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5 Steps to Creating a Successful Marketing Campaign

Everyone knows that you can have the best website, the best product/service, even the best campaign, but without a community to support it, it’s kind of worthless. In order to insure your marketing campaign is successful, here are five easy steps for you to consider.

  1. Set your goals. It’s important to know what you want to achieve from your campaign. Is it more Facebook fans/Twitter followers, is it more website traffic, is it more sales? Set some reasonable goals with quantitative numbers behind them so that you can later go back and see how you did.
  2. Create a clear message. Again, you can have the best cause, service, or product, but if you don’t have your elevator pitch down, then you can’t sell it. You should be able to articulate your product/service/cause within 15-30 seconds. If you’re not sure, always error on the shorter side.
  3. Make it easy to Share. The only way to get your message out there is to have others circulate it for you. If you make it hard for them to share your content, it’s not going to get very far. Be sure to put your social sharing plugins/buttons upfront and center so that they can easily see them.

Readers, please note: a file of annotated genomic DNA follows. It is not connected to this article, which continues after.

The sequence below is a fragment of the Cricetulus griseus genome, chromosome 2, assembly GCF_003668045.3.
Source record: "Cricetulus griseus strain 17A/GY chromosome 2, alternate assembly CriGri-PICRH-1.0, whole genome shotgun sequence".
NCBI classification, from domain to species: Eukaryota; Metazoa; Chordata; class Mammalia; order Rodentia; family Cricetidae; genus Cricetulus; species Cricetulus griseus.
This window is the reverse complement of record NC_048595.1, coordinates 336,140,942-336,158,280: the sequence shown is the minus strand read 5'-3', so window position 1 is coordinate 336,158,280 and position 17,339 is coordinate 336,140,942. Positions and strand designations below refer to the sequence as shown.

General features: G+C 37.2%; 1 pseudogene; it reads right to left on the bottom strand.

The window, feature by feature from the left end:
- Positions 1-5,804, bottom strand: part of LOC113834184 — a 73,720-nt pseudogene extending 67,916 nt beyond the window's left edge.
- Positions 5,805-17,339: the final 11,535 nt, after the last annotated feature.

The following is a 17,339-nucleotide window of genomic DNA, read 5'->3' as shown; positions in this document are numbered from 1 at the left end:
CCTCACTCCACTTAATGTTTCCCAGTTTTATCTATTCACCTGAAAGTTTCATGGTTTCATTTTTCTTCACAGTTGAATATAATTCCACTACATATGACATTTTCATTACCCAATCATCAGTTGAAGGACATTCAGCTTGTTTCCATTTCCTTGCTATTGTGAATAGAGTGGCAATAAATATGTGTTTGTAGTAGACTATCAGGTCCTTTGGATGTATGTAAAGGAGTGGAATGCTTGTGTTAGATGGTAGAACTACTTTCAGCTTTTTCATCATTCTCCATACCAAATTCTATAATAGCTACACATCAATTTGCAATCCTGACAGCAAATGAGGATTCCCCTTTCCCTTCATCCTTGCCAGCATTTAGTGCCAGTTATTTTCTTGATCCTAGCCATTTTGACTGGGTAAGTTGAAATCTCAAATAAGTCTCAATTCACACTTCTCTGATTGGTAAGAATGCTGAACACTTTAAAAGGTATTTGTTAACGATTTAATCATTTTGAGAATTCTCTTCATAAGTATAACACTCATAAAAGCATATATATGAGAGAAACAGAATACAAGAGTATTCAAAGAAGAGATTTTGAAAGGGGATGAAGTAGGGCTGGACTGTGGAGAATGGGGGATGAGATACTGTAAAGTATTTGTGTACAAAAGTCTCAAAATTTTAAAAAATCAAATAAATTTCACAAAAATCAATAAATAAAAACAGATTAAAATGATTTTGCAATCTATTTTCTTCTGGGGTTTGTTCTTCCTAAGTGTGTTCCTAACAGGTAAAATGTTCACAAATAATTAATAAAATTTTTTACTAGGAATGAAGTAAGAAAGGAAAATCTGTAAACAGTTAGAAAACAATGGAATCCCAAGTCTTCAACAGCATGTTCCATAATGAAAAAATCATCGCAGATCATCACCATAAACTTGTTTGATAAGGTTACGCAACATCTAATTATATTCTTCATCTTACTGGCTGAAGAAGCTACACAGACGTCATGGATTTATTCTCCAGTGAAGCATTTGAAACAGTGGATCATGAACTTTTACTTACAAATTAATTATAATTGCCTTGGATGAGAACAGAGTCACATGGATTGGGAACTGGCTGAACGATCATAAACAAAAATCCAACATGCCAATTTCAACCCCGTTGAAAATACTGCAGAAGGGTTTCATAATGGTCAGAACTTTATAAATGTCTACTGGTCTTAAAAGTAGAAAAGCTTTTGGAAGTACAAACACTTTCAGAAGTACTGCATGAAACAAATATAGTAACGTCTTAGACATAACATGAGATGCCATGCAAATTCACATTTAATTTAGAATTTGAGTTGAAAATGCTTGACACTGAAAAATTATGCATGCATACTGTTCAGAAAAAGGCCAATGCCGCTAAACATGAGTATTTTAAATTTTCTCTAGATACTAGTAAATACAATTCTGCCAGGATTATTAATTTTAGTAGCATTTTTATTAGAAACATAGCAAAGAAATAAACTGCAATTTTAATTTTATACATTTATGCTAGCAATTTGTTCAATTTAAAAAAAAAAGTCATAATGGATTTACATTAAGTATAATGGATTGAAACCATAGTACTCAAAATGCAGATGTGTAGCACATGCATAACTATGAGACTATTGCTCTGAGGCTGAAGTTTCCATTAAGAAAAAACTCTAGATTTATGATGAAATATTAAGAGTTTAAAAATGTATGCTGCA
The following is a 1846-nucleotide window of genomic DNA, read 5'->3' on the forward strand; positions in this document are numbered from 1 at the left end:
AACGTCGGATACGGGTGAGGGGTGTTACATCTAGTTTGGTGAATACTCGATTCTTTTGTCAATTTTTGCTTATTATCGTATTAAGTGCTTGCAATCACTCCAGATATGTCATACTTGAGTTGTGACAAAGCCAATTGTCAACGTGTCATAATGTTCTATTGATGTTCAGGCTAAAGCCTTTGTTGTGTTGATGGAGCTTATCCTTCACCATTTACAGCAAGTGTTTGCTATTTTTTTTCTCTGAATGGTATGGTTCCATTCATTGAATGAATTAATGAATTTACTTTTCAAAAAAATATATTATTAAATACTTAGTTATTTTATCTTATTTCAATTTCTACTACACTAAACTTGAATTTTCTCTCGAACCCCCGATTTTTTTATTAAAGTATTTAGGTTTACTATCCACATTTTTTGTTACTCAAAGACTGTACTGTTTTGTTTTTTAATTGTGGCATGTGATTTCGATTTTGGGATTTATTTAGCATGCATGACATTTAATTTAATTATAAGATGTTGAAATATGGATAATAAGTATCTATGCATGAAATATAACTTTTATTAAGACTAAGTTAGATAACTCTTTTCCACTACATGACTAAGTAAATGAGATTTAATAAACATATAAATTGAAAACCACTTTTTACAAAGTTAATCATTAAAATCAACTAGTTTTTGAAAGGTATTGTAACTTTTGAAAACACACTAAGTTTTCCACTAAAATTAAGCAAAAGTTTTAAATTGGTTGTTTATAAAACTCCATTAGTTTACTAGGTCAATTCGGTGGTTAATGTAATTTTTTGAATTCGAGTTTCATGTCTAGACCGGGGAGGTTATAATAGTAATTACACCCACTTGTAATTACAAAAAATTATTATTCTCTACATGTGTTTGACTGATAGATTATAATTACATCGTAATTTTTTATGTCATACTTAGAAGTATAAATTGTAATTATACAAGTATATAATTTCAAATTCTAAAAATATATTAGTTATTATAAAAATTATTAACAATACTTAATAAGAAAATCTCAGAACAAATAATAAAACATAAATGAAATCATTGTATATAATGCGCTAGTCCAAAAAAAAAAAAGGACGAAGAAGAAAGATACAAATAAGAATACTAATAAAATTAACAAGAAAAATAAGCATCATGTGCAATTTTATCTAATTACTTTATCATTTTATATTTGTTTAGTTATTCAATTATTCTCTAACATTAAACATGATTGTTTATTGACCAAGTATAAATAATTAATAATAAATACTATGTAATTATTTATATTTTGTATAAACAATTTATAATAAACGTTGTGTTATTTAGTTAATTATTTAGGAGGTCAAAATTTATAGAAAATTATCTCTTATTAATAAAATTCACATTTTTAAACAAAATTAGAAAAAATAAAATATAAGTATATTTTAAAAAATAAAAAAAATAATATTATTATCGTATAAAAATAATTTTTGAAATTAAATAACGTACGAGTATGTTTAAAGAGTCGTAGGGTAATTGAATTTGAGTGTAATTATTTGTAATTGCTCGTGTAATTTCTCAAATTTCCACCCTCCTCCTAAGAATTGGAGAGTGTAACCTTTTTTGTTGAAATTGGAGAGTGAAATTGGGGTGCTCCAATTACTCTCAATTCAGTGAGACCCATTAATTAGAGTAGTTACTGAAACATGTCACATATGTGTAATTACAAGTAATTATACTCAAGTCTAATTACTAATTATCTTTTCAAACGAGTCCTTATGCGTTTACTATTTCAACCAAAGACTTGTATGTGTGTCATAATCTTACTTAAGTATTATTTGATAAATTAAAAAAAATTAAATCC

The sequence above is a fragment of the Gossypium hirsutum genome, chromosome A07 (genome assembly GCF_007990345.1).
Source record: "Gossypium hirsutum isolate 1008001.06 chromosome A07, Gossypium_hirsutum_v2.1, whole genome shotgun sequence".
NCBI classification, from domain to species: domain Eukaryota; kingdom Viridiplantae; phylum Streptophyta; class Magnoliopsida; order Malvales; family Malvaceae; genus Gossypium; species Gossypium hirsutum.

4. Give a Call to Action. In every marketing message you deliver, there needs to be a call to action. It can be to check out a website, make a donation, upload a photo,  or spread the word to others. The point is, they walk away from the message with something to do.
  5. Measure it. One of the most valuable things you can do is measure each campaign, analyze key take aways and develop a list of recommendations of what could be improved next time. Use it as a cheat sheet and don’t be afraid to pull it out for the next campaign. This will also help you save money in the future. If you did a Facebook Ad and it didn’t meet your goals (#1), then either your message (#2) was not great or Facebook Ads weren’t the right mechanism for you to promote it.
Remember however, that the digital and social space is changing weekly. Just because something didn’t work on the last campaign, doesn’t mean it won’t work on another campaign in the future and vice versa (if it worked the first time, might not work the second or third).
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About Tracy Sestili

Tracy Sestili is CEO and Chief blogger at Social Strand Media. She is also the author of Taking Your Brand from the Bench to the Playing Field -- Social Media Fundamentals for Business.